Knight and Nightrider (The King’s Daughter, Book 4)
by J. Kathleen Cheney (Dream Palace Press)
This is the fourth book in Cheney’s The King’s Daughter Series, and like the last three I enjoyed it immensely. It starts when when former fellow cadets and now head of Sadrine province – Llelas, whom the King’s daughter Ellis has decided not to marry – gets a visit from his 11-year-old nephew who has actually mailed himself to his uncle! The child is a seer and insists that Llelas has to attend a ball at the home of his greatest enemy because he will meet his wife there. The child insists, saying she needs him.
For those not familiar with the series, it is full of people with interesting psychic gifts. Llelas is a watcher: once he’s touched person he can keep an eye on them remotely, which of course makes for some interesting customs among his people were this gift is prevalent. Ellis’s gift is that she’s a photographic memory for anything that she has written or has read that was written down. Many of Ellis’s family are seers, including her estranged father – the king. She’s still not sure why he all but abandoned her at a defunct military Academy, had the Academy brought up to speed, and then had her numbered among the cadets. But the King’s gifts as a seer are so strong that he’s been driven almost mad by them.
Throw into this mix a race of not-really-human beings led by a shape shifter known as Grandfather, who has blood ties to some of the gifted (and his own agenda) and you have more intrigue than your average book. In Cheney’s hands, this makes for an excellent read.
Despite also loving Llelas Ellis has married another one of her fellow cadets, Thomas Farrier. Soon after the book opens we discover that she’s become pregnant but doesn’t want anybody to know just yet because she’s worried it’s going to affect her career in the Guard. She is both in the Guard and guarded as someone near the throne who’ll be regent if her father dies.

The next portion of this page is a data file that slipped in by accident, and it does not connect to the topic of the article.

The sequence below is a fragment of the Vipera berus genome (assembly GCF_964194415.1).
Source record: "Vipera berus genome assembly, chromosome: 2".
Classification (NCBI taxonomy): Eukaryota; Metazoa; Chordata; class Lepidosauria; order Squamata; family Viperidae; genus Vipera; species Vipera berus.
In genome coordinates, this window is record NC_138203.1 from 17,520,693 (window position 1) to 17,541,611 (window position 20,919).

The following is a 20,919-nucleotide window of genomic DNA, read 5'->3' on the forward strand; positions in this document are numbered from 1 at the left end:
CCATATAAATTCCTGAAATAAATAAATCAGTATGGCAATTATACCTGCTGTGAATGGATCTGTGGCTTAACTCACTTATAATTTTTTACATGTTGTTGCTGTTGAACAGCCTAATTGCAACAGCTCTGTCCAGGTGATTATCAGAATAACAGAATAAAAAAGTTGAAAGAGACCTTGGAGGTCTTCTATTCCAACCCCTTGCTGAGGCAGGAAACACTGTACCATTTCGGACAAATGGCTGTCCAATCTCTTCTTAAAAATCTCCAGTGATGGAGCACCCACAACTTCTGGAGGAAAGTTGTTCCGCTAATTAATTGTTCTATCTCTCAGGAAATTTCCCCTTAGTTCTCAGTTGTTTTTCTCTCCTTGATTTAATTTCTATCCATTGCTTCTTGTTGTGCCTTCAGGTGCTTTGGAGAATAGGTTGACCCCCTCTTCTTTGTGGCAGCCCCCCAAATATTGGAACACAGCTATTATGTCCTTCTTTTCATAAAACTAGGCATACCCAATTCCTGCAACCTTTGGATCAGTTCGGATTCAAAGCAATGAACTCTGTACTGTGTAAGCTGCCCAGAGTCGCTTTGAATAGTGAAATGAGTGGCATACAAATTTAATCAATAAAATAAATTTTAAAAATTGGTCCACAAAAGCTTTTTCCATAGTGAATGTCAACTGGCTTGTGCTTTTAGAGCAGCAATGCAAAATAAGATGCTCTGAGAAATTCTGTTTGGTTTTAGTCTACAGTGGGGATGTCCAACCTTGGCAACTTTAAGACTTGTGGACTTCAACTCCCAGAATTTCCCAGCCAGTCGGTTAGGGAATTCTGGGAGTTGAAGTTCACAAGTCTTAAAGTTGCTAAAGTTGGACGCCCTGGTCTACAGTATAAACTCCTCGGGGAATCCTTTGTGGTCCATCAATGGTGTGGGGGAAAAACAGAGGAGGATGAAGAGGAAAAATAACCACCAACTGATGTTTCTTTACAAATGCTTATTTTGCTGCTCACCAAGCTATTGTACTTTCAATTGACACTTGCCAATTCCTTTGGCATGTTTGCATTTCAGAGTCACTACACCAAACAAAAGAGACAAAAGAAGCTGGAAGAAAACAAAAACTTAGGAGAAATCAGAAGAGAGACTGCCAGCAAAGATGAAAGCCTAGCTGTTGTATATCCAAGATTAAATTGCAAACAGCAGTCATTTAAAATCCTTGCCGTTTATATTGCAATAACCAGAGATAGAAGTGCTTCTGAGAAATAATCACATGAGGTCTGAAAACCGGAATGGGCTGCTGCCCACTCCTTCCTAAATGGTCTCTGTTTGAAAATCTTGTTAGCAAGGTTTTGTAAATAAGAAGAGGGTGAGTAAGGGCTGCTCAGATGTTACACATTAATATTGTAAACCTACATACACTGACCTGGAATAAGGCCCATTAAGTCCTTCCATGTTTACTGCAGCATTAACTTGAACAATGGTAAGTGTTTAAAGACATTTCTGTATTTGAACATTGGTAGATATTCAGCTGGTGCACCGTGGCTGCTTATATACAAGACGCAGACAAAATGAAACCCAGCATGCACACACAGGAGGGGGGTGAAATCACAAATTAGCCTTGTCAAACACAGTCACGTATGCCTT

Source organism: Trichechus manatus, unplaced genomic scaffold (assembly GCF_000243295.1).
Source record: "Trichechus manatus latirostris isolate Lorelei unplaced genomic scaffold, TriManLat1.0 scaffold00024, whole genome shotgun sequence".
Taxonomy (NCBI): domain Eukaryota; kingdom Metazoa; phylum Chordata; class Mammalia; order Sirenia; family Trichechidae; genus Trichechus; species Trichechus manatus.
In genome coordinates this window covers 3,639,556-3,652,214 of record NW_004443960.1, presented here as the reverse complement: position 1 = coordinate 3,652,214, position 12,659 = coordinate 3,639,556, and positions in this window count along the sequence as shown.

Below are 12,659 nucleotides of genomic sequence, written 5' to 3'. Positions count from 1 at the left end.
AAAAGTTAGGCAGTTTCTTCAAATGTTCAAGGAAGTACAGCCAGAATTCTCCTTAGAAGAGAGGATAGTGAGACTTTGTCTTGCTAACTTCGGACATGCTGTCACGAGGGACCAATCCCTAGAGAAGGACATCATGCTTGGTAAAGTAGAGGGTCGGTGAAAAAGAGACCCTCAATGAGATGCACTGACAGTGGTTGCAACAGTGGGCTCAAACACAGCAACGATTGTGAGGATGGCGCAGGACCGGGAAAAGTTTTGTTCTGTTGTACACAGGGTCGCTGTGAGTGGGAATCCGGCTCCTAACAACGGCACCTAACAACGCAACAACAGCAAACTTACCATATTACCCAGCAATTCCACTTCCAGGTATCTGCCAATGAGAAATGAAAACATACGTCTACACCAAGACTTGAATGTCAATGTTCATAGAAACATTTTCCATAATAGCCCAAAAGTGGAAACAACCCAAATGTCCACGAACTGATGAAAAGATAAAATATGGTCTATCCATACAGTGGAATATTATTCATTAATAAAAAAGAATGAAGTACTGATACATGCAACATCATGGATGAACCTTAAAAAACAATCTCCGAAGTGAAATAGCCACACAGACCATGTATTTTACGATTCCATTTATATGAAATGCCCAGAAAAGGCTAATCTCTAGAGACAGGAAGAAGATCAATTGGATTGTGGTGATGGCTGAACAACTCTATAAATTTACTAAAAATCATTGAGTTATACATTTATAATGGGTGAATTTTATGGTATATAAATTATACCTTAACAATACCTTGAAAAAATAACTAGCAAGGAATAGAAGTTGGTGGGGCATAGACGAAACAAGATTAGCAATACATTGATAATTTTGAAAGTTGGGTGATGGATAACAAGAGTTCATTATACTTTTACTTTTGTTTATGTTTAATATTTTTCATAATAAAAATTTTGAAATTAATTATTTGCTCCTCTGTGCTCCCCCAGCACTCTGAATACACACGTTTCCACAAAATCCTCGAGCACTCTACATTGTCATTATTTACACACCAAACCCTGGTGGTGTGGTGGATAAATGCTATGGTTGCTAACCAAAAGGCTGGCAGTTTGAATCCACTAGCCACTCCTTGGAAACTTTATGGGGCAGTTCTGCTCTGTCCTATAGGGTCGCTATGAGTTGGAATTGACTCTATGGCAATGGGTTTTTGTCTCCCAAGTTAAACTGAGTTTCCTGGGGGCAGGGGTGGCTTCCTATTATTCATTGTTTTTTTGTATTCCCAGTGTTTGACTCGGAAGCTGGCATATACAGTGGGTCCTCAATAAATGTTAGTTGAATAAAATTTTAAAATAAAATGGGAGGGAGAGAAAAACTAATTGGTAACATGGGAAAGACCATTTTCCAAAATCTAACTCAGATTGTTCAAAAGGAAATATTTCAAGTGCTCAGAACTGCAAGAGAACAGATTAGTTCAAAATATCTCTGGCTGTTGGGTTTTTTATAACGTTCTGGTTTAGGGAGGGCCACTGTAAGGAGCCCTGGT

In the background, through all of this, refugees are pouring over the border of a nearby country that the Seers are saying will be at war with them, and soon. Thomas Farrier is tasked with dealing with this problem.
Rather than focusing on Ellis, this volume mostly switches back and forth between Thomas – who works with the refugees – and Llelas, who as the new duke is trying to rebuild a province that his dissipated father would have stripped bare but for a fund left to him by his grandfather. His new wife had been raped by Llelas’s most deadly enemy and she was going to kill herself – she was worried that her father and brother would be crushed by this evil man. Instead, after a quick marriage with her father mistakenly thinking Llelas had gotten her with child, she’s thrown into the fascinating home and culture of Llelas’ …and meets Grandfather and his ilk.
There’s a side order of Ellis that involves them all as the coming war commences sooner than anyone expected. “Are you ready?” asked the-king-her-father, cryptically, and then it was suddenly upon them all.
You’re left smelling the smoke and rubble of battle and impatient for the next book because Cheney makes you care deeply about her characters and their fates.